At $14,995, Would You Give This Wide Body 1989 Peugeot 205 GTI a Wide Berth?

Photo: Craigslist
Nice Price Or Crack PipeIs this used car a good deal? You decide!

The U.S.A.’s 25-year import rule means there lots of cool cars available to import each and every year. Today’s Nice Price or Crack Pipe Peugeot is a fine example that’s been around for a while. Let’s see if this grey market car’s price makes it worth the wait.

Jeep’s XJ Cherokee is at an age where it is heading into that nether world between daily driver and classic keeper. Nice ones on the market are becoming increasingly rare, making those that are even half-decent all the more covetable. Yesterday’s 1996 Jeep Cherokee was appreciably nice, albeit with some body issues here and there. That condition was lauded, and proved the primary factor in its $4,999 price earning it a narrow but unassailable 56 percent Nice Price win.


Have you ever noticed that France is always ahead of the game? Decades before crossover crazy America was rife with tall car conversions, the French were getting their crossover fixes with the Matra-Simca Rancho.

A ‘Soft-roader,’ The Rancho was designed by Matra to capture the outdoorsy look of the English Range Rover, but at a fraction of the cost and without all the real off-road bits that could go wrong. Sadly, we never got the Rancho here in the U.S.. This is especially disappointing as I would have eagerly bought one just so I could call it the “Rauncho.”

Simca, which provided the basis for the Rancho in the 1100 pickup, was a perennial foster child, shopped from one car company parent to another. The company was eventually absorbed, blob-like, into PSA Peugeot Citroën, at which point the Simca name was no more.

Fortunately, the company’s reputation for fun and funky cars would outlive it with its PSA connection, and we have just such an example of thiat right here—a 1989 Peugeot 205 GTI with Dimma body kit.


Okay, so you’ve probably heard of the Peugeot 205 GTI, as it’s one most heavily lauded small cars of the past half century. CAR Magazine crowd it “Car of the Decade” at the end of the ‘80s, and even today its combination of small but sensible size, terrific handling and uncommonly good looks has a ton of appeal. This one takes all that and turns it up to 11.


The Dimma bodywork that accomplishes that noble feat is from the Belgium bodier Dimma Design. The ad says that the GTI was originally sold in Europe, but was shipped to Japan in the early ‘90s.


It was under the Rising Sun that the 205 was fitted with the Dimma kit in 1998. That bodywork is intended to emulate the 205 T16 Rally car but doesn’t go so far as to move the drivetrain to the back seat.


No, the 1.9-litre, 128 horsepower SOHC four still sits up front, driving the front wheels through a five-speed stick. The engine is said to have enjoyed a recent oil change and a fresh set of plugs. The battery seems to be one that was fitted to the car while still in Japan, and everything else in here looks about as you might expect.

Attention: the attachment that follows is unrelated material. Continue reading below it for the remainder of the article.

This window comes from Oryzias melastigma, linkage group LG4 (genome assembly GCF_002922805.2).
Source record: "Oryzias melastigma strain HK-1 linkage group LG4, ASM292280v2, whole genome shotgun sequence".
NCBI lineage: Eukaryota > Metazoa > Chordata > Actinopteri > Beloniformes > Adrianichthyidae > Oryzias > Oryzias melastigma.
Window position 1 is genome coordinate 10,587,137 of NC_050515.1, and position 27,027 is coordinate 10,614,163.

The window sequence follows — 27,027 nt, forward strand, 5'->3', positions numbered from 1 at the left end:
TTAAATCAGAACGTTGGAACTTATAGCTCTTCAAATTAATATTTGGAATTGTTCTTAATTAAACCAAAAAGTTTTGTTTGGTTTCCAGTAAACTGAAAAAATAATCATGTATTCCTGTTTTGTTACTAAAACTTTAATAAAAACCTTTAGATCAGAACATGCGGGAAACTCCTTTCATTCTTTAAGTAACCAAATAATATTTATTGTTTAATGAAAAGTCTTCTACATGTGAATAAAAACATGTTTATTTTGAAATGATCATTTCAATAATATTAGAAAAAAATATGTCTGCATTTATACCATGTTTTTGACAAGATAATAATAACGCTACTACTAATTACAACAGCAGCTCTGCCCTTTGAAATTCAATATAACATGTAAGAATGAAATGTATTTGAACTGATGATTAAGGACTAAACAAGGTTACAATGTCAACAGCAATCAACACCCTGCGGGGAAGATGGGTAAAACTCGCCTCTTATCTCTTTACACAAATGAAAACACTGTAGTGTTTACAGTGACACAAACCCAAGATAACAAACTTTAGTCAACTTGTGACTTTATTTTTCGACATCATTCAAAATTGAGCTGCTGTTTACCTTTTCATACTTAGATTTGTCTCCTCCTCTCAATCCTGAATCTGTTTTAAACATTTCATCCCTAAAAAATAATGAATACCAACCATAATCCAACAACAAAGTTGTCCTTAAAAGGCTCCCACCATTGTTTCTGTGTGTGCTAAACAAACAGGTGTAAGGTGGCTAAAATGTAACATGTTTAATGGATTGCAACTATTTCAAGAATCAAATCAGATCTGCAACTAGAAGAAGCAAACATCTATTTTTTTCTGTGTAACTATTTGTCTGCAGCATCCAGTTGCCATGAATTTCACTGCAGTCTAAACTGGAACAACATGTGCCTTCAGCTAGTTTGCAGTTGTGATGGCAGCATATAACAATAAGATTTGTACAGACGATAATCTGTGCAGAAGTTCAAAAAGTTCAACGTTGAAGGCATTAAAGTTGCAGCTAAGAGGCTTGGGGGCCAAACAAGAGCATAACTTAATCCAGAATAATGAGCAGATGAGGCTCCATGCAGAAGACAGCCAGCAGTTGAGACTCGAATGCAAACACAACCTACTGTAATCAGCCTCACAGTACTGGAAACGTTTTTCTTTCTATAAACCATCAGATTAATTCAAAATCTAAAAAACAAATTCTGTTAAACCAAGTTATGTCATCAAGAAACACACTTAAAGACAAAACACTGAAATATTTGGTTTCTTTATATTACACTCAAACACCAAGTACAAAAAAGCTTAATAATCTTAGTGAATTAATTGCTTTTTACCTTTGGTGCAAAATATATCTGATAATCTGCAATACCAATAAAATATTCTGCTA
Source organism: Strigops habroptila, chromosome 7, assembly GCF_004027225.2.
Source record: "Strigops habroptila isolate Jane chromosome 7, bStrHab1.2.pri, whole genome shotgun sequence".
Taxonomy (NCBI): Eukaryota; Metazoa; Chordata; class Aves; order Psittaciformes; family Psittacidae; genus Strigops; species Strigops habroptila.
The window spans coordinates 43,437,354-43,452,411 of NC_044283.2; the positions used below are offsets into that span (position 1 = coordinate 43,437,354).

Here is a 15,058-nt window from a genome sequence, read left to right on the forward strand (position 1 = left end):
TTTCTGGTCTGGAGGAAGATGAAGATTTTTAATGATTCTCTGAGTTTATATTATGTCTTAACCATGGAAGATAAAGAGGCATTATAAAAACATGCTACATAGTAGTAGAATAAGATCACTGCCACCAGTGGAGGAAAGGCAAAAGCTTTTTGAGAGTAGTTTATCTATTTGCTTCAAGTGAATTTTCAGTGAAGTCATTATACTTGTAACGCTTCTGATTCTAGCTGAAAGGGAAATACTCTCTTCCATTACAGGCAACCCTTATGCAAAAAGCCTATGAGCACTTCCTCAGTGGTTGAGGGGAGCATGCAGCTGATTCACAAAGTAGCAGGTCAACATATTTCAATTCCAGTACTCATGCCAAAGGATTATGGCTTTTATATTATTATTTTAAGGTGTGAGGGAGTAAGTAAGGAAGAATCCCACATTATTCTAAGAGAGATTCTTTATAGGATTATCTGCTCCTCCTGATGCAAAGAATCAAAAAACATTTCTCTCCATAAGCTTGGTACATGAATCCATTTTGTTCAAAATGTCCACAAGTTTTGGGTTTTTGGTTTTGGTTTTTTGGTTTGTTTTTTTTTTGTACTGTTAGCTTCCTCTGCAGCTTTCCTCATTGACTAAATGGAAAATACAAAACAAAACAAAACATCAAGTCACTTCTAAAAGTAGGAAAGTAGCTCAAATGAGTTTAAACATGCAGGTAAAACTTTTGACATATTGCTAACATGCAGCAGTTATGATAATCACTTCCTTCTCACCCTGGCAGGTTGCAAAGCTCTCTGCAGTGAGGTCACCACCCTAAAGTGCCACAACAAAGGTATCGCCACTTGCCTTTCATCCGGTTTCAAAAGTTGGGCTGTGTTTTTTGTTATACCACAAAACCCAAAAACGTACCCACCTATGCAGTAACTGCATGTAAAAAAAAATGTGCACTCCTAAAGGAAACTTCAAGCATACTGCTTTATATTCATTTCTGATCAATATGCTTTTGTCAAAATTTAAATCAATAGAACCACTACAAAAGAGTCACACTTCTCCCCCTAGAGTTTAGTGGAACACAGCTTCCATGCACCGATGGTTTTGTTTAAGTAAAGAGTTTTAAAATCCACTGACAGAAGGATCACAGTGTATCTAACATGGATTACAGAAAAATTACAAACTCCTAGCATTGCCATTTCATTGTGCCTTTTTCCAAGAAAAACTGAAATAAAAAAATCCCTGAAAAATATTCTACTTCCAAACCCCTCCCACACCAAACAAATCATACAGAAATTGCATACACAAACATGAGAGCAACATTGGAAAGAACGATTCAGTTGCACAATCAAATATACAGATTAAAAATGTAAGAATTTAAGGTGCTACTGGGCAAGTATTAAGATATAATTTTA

The interior of the car seems to be in decent shape too, with sport buckets exhibiting minimal wear for their age. The red carpet is a nice throwback as is the leather-wrapped steering wheel, although the latter is missing its center. Also missing is a lid on the dash top, something you probably won’t be able to pop down to your local AutoZone to replace.

White-painted Volk TE37 alloy wheels underpin while up top an externally-sliding moon roof lets the rays in. The bodywork is in fair condition with some chipping noticeable on the front bumper. The off-side headlamp also seems to be suffering some corrosion issues in its reflector making it look like it’s cataractic. There’s 138K (kilometers) showing on the odo which could explain the flaws.


The car carries Washington plates, and, as it’s well over the 25-year hump, it should be ignored by the Feds for the most part. Obviously those of us living in California with its vastly more stringent emissions standards will have to just sit this one out. Yes, you could get the car BAR certified, but then, even with its cool Dimma kit, is it worth doing so?


At $14,995 you’d have to ask yourself whether the car is worth it at all. This unique 205 has made the rounds over the past year or so and is at present being advertised on Craigslists all across the country to drum up awareness. It’s also just seen a price drop to that present $14,995 asking. What do you think, is it worth that? Or, is this a wide-body with a very narrow audience?


You decide!


Seattle, WA Craigslist, or go here if the ad disappears.

H/T to juliorobertod for the hookup!

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About the author

Rob Emslie

Rob Emslie is a contributing writer for Jalopnik. He has too many cars, and not enough time to work on them all.